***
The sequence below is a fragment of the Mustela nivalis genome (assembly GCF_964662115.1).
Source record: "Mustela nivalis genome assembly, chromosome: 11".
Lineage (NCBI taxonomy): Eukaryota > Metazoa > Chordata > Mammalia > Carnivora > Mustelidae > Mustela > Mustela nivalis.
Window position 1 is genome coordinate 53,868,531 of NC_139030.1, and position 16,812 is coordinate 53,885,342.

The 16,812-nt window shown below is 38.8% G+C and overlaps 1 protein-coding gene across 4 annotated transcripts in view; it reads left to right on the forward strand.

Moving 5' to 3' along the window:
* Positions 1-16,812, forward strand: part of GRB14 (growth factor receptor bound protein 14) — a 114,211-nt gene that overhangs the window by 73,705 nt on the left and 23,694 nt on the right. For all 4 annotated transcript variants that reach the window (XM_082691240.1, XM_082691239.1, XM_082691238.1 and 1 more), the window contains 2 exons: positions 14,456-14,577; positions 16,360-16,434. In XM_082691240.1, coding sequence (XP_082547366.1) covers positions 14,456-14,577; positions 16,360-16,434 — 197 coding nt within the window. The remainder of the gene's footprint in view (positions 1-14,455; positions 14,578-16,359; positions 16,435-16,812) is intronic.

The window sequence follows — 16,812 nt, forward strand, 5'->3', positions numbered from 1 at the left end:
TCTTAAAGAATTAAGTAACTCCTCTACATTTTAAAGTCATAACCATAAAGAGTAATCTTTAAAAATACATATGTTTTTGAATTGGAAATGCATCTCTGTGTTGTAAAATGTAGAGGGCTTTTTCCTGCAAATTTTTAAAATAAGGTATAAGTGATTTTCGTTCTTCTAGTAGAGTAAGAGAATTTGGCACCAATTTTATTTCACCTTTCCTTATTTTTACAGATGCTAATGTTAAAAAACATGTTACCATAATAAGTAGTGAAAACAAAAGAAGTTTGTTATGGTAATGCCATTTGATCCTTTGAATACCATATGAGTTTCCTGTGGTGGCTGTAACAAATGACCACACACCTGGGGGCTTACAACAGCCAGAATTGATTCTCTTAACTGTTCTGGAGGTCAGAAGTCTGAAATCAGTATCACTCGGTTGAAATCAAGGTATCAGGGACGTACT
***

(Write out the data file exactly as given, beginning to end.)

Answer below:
The sequence below is a fragment of the Mustela nivalis genome (assembly GCF_964662115.1).
Source record: "Mustela nivalis genome assembly, chromosome: 11".
Lineage (NCBI taxonomy): Eukaryota > Metazoa > Chordata > Mammalia > Carnivora > Mustelidae > Mustela > Mustela nivalis.
Window position 1 is genome coordinate 53,868,531 of NC_139030.1, and position 16,812 is coordinate 53,885,342.

The 16,812-nt window shown below is 38.8% G+C and overlaps 1 protein-coding gene across 4 annotated transcripts in view; it reads left to right on the forward strand.

Moving 5' to 3' along the window:
* Positions 1-16,812, forward strand: part of GRB14 (growth factor receptor bound protein 14) — a 114,211-nt gene that overhangs the window by 73,705 nt on the left and 23,694 nt on the right. For all 4 annotated transcript variants that reach the window (XM_082691240.1, XM_082691239.1, XM_082691238.1 and 1 more), the window contains 2 exons: positions 14,456-14,577; positions 16,360-16,434. In XM_082691240.1, coding sequence (XP_082547366.1) covers positions 14,456-14,577; positions 16,360-16,434 — 197 coding nt within the window. The remainder of the gene's footprint in view (positions 1-14,455; positions 14,578-16,359; positions 16,435-16,812) is intronic.

The window sequence follows — 16,812 nt, forward strand, 5'->3', positions numbered from 1 at the left end:
TCTTAAAGAATTAAGTAACTCCTCTACATTTTAAAGTCATAACCATAAAGAGTAATCTTTAAAAATACATATGTTTTTGAATTGGAAATGCATCTCTGTGTTGTAAAATGTAGAGGGCTTTTTCCTGCAAATTTTTAAAATAAGGTATAAGTGATTTTCGTTCTTCTAGTAGAGTAAGAGAATTTGGCACCAATTTTATTTCACCTTTCCTTATTTTTACAGATGCTAATGTTAAAAAACATGTTACCATAATAAGTAGTGAAAACAAAAGAAGTTTGTTATGGTAATGCCATTTGATCCTTTGAATACCATATGAGTTTCCTGTGGTGGCTGTAACAAATGACCACACACCTGGGGGCTTACAACAGCCAGAATTGATTCTCTTAACTGTTCTGGAGGTCAGAAGTCTGAAATCAGTATCACTCGGTTGAAATCAAGGTATCAGGGACGTACT